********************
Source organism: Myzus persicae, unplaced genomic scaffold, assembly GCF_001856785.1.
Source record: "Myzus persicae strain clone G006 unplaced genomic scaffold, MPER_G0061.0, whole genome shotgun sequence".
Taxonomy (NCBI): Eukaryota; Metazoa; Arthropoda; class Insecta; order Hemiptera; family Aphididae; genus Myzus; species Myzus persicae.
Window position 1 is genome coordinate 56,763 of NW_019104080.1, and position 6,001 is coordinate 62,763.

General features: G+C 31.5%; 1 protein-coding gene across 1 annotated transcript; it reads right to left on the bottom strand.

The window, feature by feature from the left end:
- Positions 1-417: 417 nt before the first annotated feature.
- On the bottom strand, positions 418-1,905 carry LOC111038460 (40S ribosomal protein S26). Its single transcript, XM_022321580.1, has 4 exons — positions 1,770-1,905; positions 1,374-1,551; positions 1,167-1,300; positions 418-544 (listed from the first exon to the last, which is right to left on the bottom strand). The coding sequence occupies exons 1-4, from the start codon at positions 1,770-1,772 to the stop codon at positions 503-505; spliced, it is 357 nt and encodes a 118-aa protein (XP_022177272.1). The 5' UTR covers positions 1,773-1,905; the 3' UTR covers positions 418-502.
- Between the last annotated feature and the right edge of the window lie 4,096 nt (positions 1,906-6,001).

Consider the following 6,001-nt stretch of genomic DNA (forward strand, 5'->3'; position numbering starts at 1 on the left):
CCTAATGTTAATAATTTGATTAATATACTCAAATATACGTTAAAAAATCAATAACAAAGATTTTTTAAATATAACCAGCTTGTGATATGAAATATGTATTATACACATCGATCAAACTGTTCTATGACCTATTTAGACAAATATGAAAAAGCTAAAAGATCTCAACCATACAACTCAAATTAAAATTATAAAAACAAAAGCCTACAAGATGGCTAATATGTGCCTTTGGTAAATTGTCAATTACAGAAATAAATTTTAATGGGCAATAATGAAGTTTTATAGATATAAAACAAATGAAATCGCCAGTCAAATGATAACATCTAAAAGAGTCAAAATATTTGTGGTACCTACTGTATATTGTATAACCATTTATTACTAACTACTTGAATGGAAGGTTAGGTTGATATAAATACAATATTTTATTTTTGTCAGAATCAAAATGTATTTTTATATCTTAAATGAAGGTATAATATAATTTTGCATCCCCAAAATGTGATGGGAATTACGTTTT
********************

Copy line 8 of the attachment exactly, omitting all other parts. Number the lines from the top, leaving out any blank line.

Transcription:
- On the bottom strand, positions 418-1,905 carry LOC111038460 (40S ribosomal protein S26). Its single transcript, XM_022321580.1, has 4 exons — positions 1,770-1,905; positions 1,374-1,551; positions 1,167-1,300; positions 418-544 (listed from the first exon to the last, which is right to left on the bottom strand). The coding sequence occupies exons 1-4, from the start codon at positions 1,770-1,772 to the stop codon at positions 503-505; spliced, it is 357 nt and encodes a 118-aa protein (XP_022177272.1). The 5' UTR covers positions 1,773-1,905; the 3' UTR covers positions 418-502.